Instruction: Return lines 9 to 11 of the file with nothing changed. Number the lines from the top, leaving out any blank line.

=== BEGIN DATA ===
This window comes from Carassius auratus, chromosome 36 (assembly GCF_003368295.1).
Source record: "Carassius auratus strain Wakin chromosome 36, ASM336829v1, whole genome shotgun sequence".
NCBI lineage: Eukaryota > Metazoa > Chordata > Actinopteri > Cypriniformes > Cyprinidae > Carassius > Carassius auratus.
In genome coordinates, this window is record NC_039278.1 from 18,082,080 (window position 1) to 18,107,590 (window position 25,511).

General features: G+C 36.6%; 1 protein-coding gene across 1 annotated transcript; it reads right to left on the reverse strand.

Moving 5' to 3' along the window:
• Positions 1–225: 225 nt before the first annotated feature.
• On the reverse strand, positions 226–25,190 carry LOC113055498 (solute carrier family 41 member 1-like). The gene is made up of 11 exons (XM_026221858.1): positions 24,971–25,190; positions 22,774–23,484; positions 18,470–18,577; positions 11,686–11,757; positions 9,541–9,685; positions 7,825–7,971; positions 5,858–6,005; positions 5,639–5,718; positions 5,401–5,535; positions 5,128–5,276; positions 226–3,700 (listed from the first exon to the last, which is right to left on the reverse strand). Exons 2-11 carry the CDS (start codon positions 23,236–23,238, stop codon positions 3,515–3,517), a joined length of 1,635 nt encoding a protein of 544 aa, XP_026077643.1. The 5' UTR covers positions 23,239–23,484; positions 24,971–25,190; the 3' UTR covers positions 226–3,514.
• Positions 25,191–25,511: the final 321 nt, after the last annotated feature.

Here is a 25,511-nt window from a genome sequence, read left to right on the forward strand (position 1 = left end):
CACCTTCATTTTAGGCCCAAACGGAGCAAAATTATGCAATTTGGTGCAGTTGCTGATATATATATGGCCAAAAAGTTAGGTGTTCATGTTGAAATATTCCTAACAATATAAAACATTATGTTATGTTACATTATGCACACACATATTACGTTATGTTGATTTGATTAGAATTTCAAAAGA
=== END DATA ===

• Positions 25,191–25,511: the final 321 nt, after the last annotated feature.

Here is a 25,511-nt window from a genome sequence, read left to right on the forward strand (position 1 = left end):
CACCTTCATTTTAGGCCCAAACGGAGCAAAATTATGCAATTTGGTGCAGTTGCTGATATATATATGGCCAAAAAGTTAGGTGTTCATGTTGAAATATTCCTAACAATATAAAACATTATGTTATGTTACATTATGCACACACATATTACGTTATGTTGATTTGATTAGAATTTCAAAAGA